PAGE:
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Although "Tomboy" doesn't quite match the level of its predecessor, it comes very close to doing so.
This is one of those albums whereby the more you listen to it, the more you like it, until it seems like the only album you're in the mood to listen to.
With headphones, the nuances of P. Bear's work really begin to emerge, immersing you in lush and sweeping soundscapes.
Predominantly I find the songs blend together and have atonal quality about them. But that said - it is a sound that has the correct moments and in those moments is really worth... Read morePublished 1 month ago by Stones Throw
Although Noahs project with Tomboy wasn't all what I expected, it was still good. Read more
Where Person Pitch is a purely digital deconstruction of the analog sounds that shaped modern American pop music (especially Brian Wilson/Beach Boys), Tomboy finds Panda Bear using... Read morePublished 10 months ago by C.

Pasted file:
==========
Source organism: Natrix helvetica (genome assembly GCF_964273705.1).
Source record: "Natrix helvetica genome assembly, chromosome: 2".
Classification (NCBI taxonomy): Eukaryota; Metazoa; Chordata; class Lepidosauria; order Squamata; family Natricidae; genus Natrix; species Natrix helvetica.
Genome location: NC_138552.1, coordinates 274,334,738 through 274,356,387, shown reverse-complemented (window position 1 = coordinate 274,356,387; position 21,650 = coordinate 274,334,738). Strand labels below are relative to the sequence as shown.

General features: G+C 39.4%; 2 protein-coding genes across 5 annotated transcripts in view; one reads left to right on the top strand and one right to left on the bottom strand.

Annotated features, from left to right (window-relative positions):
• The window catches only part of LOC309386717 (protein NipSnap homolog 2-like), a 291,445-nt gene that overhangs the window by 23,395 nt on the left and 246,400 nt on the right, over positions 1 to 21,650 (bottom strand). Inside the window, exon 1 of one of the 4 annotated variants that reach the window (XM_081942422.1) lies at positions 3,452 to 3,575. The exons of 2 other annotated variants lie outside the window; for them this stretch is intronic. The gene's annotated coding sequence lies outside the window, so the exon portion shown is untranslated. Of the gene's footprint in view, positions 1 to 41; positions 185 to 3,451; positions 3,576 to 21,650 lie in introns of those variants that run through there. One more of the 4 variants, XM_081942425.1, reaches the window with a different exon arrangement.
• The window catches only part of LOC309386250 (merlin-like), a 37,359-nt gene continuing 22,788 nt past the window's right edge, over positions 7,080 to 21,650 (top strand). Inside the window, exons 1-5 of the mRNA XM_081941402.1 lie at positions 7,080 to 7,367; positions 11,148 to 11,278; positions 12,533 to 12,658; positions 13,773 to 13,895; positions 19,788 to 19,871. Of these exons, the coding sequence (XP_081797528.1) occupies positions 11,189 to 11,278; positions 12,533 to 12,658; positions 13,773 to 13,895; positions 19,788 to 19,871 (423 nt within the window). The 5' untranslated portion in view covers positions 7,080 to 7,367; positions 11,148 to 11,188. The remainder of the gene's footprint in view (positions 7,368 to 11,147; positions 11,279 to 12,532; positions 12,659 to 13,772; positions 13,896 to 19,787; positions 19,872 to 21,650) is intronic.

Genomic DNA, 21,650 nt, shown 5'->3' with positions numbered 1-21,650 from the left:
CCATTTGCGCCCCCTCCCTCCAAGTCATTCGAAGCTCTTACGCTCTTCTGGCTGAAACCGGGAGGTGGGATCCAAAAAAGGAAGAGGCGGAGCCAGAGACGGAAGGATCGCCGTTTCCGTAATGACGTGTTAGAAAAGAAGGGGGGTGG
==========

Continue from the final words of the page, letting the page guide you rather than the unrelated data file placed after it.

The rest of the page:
I first became interested in PB and this release when I heard that Pete (Sonic Boom) Kember was producing it. Read morePublished 17 months ago by john doe
Good album but nothing like Parsons. I guess I was so spoiled by the last one that I had really high hopes for this one.Published 20 months ago by tom mcgovern
this album does not sound any different from its first chords to its last. not a single defining moment or remotely interesting diversion of tactic. Read morePublished on May 23, 2012 by paulpaul
Panda Bear's Tomboy was one of my favorite records of 2011, so I sold my single LP copy so I could buy this. Read morePublished on May 8, 2012 by Matthew J. Gavin
I wish there was a middle ground between the style of Panda Bear and the style of Oneohtrix Point Never. Read morePublished on March 2, 2012 by Jason Harrington